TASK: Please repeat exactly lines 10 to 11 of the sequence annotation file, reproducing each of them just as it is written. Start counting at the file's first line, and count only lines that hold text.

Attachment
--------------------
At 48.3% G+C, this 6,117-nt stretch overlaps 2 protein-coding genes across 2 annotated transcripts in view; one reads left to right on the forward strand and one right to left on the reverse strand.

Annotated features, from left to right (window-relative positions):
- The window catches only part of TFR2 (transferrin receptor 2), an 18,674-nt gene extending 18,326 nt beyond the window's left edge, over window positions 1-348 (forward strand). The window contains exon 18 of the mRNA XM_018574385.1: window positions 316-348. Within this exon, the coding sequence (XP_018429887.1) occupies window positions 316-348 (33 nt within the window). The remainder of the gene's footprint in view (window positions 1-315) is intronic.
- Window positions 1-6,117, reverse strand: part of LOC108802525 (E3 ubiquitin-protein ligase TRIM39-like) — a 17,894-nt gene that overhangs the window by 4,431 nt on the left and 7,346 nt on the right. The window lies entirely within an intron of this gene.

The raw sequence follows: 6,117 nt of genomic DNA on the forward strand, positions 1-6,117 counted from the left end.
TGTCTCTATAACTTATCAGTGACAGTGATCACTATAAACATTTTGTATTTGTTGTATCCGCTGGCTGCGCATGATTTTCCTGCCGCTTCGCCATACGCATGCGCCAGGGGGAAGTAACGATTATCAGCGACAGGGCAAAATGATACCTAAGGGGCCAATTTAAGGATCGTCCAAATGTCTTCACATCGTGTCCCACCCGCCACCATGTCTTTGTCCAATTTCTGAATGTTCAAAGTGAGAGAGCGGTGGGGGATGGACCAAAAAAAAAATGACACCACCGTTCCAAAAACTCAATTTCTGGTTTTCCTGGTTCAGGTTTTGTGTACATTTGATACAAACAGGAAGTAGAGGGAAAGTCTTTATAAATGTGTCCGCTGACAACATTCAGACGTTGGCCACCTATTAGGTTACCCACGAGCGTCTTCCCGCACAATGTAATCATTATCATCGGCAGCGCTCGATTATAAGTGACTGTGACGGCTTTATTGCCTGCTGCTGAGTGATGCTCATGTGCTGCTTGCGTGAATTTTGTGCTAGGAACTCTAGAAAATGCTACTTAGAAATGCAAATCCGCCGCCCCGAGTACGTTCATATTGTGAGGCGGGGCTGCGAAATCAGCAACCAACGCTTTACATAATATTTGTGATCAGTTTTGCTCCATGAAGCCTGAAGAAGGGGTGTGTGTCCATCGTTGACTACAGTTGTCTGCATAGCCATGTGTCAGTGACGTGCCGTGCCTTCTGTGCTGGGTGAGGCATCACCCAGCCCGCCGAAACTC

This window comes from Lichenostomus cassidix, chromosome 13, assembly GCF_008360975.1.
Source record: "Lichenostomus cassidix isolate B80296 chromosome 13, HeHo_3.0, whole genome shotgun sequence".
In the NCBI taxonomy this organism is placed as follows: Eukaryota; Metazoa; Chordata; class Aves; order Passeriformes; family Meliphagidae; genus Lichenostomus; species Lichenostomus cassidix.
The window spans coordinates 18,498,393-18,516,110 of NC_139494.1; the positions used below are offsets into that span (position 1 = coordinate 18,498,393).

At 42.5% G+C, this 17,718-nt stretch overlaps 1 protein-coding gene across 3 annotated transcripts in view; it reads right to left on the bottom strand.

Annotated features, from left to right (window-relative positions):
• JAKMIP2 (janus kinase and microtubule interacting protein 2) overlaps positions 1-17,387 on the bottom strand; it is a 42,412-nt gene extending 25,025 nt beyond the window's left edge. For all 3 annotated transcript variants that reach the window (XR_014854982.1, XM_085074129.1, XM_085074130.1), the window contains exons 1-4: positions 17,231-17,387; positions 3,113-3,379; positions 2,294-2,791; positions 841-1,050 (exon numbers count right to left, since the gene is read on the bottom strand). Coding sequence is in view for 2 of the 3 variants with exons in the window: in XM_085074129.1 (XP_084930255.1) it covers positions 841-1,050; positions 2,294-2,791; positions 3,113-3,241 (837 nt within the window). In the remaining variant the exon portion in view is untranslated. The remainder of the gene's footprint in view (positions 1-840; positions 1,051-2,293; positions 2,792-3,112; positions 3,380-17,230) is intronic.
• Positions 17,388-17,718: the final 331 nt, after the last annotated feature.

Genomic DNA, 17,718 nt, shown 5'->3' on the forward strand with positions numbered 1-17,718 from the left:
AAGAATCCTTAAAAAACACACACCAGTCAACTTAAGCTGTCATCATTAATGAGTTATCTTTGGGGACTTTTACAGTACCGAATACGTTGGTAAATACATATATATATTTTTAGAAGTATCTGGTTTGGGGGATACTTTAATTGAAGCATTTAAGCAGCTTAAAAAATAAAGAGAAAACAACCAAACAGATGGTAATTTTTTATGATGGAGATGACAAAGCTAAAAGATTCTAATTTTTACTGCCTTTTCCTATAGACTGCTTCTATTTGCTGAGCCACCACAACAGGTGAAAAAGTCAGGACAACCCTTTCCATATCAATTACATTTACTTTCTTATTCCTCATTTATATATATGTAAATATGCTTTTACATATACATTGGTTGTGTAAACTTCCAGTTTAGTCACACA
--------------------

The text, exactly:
The window spans coordinates 18,498,393-18,516,110 of NC_139494.1; the positions used below are offsets into that span (position 1 = coordinate 18,498,393).

At 42.5% G+C, this 17,718-nt stretch overlaps 1 protein-coding gene across 3 annotated transcripts in view; it reads right to left on the bottom strand.